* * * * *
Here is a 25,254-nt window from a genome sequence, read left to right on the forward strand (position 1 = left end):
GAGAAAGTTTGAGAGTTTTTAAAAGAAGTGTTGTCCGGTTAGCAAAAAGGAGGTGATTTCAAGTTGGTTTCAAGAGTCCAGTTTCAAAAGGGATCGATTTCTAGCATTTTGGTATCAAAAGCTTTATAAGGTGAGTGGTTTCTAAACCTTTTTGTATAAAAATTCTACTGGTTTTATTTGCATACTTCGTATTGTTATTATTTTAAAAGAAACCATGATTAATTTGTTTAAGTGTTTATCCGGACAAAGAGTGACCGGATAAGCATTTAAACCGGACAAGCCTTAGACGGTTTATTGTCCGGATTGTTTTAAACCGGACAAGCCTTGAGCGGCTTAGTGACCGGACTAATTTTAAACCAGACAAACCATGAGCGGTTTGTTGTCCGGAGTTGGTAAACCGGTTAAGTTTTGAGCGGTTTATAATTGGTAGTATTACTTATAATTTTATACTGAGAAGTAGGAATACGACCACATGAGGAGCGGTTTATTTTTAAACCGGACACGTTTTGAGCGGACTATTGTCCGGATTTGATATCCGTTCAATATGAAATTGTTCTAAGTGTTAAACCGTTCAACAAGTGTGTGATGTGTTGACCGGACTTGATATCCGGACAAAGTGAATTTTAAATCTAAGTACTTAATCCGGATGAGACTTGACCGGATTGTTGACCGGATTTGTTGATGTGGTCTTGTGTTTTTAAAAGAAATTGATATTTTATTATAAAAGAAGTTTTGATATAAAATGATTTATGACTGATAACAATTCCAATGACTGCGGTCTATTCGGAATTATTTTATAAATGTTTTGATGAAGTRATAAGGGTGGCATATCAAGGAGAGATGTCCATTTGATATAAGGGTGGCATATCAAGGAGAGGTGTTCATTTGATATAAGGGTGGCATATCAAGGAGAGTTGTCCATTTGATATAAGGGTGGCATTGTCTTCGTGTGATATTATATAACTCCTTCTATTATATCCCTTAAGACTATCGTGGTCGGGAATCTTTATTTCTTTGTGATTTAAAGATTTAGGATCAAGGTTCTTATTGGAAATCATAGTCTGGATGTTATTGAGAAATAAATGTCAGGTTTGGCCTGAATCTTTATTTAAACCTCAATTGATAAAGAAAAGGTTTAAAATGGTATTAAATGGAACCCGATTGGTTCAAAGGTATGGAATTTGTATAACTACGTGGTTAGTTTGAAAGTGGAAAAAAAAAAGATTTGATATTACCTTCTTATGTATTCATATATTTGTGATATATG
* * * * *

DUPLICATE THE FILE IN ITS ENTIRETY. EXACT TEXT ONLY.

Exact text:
Here is a 25,254-nt window from a genome sequence, read left to right on the forward strand (position 1 = left end):
GAGAAAGTTTGAGAGTTTTTAAAAGAAGTGTTGTCCGGTTAGCAAAAAGGAGGTGATTTCAAGTTGGTTTCAAGAGTCCAGTTTCAAAAGGGATCGATTTCTAGCATTTTGGTATCAAAAGCTTTATAAGGTGAGTGGTTTCTAAACCTTTTTGTATAAAAATTCTACTGGTTTTATTTGCATACTTCGTATTGTTATTATTTTAAAAGAAACCATGATTAATTTGTTTAAGTGTTTATCCGGACAAAGAGTGACCGGATAAGCATTTAAACCGGACAAGCCTTAGACGGTTTATTGTCCGGATTGTTTTAAACCGGACAAGCCTTGAGCGGCTTAGTGACCGGACTAATTTTAAACCAGACAAACCATGAGCGGTTTGTTGTCCGGAGTTGGTAAACCGGTTAAGTTTTGAGCGGTTTATAATTGGTAGTATTACTTATAATTTTATACTGAGAAGTAGGAATACGACCACATGAGGAGCGGTTTATTTTTAAACCGGACACGTTTTGAGCGGACTATTGTCCGGATTTGATATCCGTTCAATATGAAATTGTTCTAAGTGTTAAACCGTTCAACAAGTGTGTGATGTGTTGACCGGACTTGATATCCGGACAAAGTGAATTTTAAATCTAAGTACTTAATCCGGATGAGACTTGACCGGATTGTTGACCGGATTTGTTGATGTGGTCTTGTGTTTTTAAAAGAAATTGATATTTTATTATAAAAGAAGTTTTGATATAAAATGATTTATGACTGATAACAATTCCAATGACTGCGGTCTATTCGGAATTATTTTATAAATGTTTTGATGAAGTRATAAGGGTGGCATATCAAGGAGAGATGTCCATTTGATATAAGGGTGGCATATCAAGGAGAGGTGTTCATTTGATATAAGGGTGGCATATCAAGGAGAGTTGTCCATTTGATATAAGGGTGGCATTGTCTTCGTGTGATATTATATAACTCCTTCTATTATATCCCTTAAGACTATCGTGGTCGGGAATCTTTATTTCTTTGTGATTTAAAGATTTAGGATCAAGGTTCTTATTGGAAATCATAGTCTGGATGTTATTGAGAAATAAATGTCAGGTTTGGCCTGAATCTTTATTTAAACCTCAATTGATAAAGAAAAGGTTTAAAATGGTATTAAATGGAACCCGATTGGTTCAAAGGTATGGAATTTGTATAACTACGTGGTTAGTTTGAAAGTGGAAAAAAAAAAGATTTGATATTACCTTCTTATGTATTCATATATTTGTGATATATG